18th century tankard

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18th century tankard

Post by dantheman on Wed Aug 20, 2014 5:03 am

I was given this interesting tankard recently but it's 150 years out of my comfort zone so any info would be great







stamped deep into the clay are the words B,Butt Warmister 1781 and a small circular stamp with GR below the crown of England

it's 5.5 inches tall,thrown from stoneware and saltglazed

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Re: 18th century tankard

Post by big ed on Wed Aug 20, 2014 5:30 am

Dunno Dan , some guy called B Butt , during the reign of George the fourth , liked a bevvy in Warminster , got drunk forgot his tankard , now youv'e got it ..JEEZ I should be on AR  Innocent
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Re: 18th century tankard

Post by studio-pots on Wed Aug 20, 2014 6:56 am

Ed's got his George's mixed up - it was George III in 1781.

The local pottery in the South Wiltshire area at that time seemed to be far more ornate than your tankard and largely earthenware but by the end of the 18th century pottery was transported considerable distances so there is nothing to say that it was produced in the local area.

Can't really add anything more but it would be interesting to try and trace Mr. Butt as well as where the tankard originated.

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Re: 18th century tankard

Post by NaomiM on Wed Aug 20, 2014 7:30 am

I would have thought B.Butt was the original owner of the tankard, as it was common practice to have your own pint glass/tankard hanging from a hook at the bar you were a regular at. Might be worth asking London Museum if they have any idea where these were made.

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Re: 18th century tankard

Post by dantheman on Wed Aug 20, 2014 7:33 am

Thanks everyone,I'm guessing it was made elsewhere in England by someone who couldn't spell Warminster

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Re: 18th century tankard

Post by big ed on Wed Aug 20, 2014 7:45 am

Yes , sorry george the turd , my mistake , found some Butts that year in register

http://ukga.org/cgi-bin/browse.cgi?DB=8&action=ViewRec&bookID=59&page=73
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Re: 18th century tankard

Post by denbydump on Wed Aug 20, 2014 9:16 am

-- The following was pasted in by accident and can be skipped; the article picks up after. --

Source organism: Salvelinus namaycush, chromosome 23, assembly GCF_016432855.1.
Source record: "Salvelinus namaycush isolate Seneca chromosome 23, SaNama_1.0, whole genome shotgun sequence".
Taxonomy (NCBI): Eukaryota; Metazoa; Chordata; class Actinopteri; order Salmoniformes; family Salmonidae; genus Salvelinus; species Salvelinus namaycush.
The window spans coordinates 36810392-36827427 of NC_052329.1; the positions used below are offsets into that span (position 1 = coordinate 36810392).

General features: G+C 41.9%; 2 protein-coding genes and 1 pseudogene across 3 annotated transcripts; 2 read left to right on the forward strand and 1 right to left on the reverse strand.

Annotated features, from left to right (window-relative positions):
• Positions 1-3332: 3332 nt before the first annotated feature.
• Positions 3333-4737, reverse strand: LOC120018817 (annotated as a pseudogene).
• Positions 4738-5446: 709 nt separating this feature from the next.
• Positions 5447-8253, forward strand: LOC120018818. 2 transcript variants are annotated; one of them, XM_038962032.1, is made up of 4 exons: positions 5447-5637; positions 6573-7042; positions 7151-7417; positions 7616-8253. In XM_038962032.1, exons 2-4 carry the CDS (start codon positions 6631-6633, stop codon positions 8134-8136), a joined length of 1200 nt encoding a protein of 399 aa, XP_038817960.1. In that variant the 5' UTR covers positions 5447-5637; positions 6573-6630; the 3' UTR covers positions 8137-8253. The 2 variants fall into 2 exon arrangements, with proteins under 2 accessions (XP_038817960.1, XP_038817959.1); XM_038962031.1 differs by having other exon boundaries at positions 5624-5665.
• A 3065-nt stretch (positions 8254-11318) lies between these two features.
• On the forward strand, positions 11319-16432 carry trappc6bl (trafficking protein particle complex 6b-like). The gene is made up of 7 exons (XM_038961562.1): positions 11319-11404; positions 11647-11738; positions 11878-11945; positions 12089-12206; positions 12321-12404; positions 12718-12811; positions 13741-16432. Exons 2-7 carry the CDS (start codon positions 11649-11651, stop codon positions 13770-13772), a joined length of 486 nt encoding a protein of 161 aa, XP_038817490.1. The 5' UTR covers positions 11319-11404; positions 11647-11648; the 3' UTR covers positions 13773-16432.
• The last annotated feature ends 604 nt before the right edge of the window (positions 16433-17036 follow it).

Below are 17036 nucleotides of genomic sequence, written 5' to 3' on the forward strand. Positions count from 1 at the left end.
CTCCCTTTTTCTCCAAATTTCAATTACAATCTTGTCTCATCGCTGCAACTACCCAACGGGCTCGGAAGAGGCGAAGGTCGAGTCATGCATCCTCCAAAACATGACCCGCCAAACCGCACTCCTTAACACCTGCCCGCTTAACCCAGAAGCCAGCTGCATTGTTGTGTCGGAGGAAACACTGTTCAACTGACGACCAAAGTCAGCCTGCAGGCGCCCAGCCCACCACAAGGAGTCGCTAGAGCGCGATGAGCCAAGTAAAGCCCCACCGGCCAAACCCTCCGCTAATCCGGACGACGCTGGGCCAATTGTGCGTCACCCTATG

The interesting thing is the assay mark, which must verify the capacity (I'm guessing
one pint), which must have been impressed in manufacture, to an approved size?
Pewter tankards, measures (and weights) were assayed and stamped afterwards, as
were glasses which could be etched, by weights and weasures.
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Re: 18th century tankard

Post by dantheman on Wed Aug 20, 2014 11:39 pm

it is a pint tankard but there are no marks other than those mentioned in my original post

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Re: 18th century tankard

Post by denbydump on Thu Aug 21, 2014 1:14 am

Hi Dan, Just had a chat with a mate who specialises in Breweriana.
In his opinion the name would be a publican's, not a customer's.
He would have ordered these in bulk, for his pub, with his name on,
from a pottery with weights and measures approval, hence the
crown assay mark. If there are little numbers in there, you can
easily track that down to the specific office. The nearest stoneware
manufacturers to Warminster were probably in the Bristol area.
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Re: 18th century tankard

Post by dantheman on Thu Aug 21, 2014 1:28 am

oh I see.

I just checked and there are no numbers

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Re: 18th century tankard

Post by climberg64 on Thu Aug 21, 2014 4:20 am

big ed wrote:Yes , sorry george the turd , my mistake , found some Butts that year in register

http://ukga.org/cgi-bin/browse.cgi?DB=8&action=ViewRec&bookID=59&page=73

We're there any called Seymore Butts?
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Re: 18th century tankard

Post by dantheman on Thu Aug 21, 2014 5:00 am








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Re: 18th century tankard

Post by dantheman on Thu Aug 21, 2014 5:03 am

the second one is 3.5 inches tall but very similar

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Re: 18th century tankard

Post by denbydump on Thu Aug 21, 2014 6:18 am

OMG you have more! did you do a pub clearance Dan!
Take it there's no assay mark. Is this a 1/2 pt then?
At least they spelt it correctly this time!
Elvis has left the pub......
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